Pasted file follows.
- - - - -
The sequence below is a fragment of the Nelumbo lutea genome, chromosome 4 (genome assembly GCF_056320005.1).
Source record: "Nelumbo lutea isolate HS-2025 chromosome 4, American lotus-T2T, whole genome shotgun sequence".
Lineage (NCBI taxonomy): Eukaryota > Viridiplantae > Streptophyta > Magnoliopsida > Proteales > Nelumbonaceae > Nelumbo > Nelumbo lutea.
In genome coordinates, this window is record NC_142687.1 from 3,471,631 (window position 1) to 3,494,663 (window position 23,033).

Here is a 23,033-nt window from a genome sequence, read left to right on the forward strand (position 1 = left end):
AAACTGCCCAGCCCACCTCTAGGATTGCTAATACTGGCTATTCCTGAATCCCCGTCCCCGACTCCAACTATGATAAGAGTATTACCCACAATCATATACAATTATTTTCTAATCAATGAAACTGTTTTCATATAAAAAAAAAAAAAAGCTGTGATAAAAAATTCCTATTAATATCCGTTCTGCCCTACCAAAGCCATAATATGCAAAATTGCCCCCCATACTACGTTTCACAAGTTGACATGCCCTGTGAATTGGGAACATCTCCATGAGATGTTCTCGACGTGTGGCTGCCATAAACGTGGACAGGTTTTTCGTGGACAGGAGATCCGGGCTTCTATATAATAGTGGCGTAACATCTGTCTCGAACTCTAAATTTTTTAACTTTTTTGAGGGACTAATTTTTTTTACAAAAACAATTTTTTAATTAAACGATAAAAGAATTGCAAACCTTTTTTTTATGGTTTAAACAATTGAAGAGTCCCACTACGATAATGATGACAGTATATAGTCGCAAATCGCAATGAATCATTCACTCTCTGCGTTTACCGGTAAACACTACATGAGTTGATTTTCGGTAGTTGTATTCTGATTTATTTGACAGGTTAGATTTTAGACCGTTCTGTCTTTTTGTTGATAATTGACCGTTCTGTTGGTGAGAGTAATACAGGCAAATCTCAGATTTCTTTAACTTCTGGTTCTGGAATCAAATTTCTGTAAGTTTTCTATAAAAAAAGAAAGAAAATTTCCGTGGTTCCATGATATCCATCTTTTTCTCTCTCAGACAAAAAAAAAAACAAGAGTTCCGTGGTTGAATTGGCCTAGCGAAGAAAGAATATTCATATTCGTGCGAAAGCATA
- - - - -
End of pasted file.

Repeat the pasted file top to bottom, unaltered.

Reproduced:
The sequence below is a fragment of the Nelumbo lutea genome, chromosome 4 (genome assembly GCF_056320005.1).
Source record: "Nelumbo lutea isolate HS-2025 chromosome 4, American lotus-T2T, whole genome shotgun sequence".
Lineage (NCBI taxonomy): Eukaryota > Viridiplantae > Streptophyta > Magnoliopsida > Proteales > Nelumbonaceae > Nelumbo > Nelumbo lutea.
In genome coordinates, this window is record NC_142687.1 from 3,471,631 (window position 1) to 3,494,663 (window position 23,033).

Here is a 23,033-nt window from a genome sequence, read left to right on the forward strand (position 1 = left end):
AAACTGCCCAGCCCACCTCTAGGATTGCTAATACTGGCTATTCCTGAATCCCCGTCCCCGACTCCAACTATGATAAGAGTATTACCCACAATCATATACAATTATTTTCTAATCAATGAAACTGTTTTCATATAAAAAAAAAAAAAAGCTGTGATAAAAAATTCCTATTAATATCCGTTCTGCCCTACCAAAGCCATAATATGCAAAATTGCCCCCCATACTACGTTTCACAAGTTGACATGCCCTGTGAATTGGGAACATCTCCATGAGATGTTCTCGACGTGTGGCTGCCATAAACGTGGACAGGTTTTTCGTGGACAGGAGATCCGGGCTTCTATATAATAGTGGCGTAACATCTGTCTCGAACTCTAAATTTTTTAACTTTTTTGAGGGACTAATTTTTTTTACAAAAACAATTTTTTAATTAAACGATAAAAGAATTGCAAACCTTTTTTTTATGGTTTAAACAATTGAAGAGTCCCACTACGATAATGATGACAGTATATAGTCGCAAATCGCAATGAATCATTCACTCTCTGCGTTTACCGGTAAACACTACATGAGTTGATTTTCGGTAGTTGTATTCTGATTTATTTGACAGGTTAGATTTTAGACCGTTCTGTCTTTTTGTTGATAATTGACCGTTCTGTTGGTGAGAGTAATACAGGCAAATCTCAGATTTCTTTAACTTCTGGTTCTGGAATCAAATTTCTGTAAGTTTTCTATAAAAAAAGAAAGAAAATTTCCGTGGTTCCATGATATCCATCTTTTTCTCTCTCAGACAAAAAAAAAAACAAGAGTTCCGTGGTTGAATTGGCCTAGCGAAGAAAGAATATTCATATTCGTGCGAAAGCATA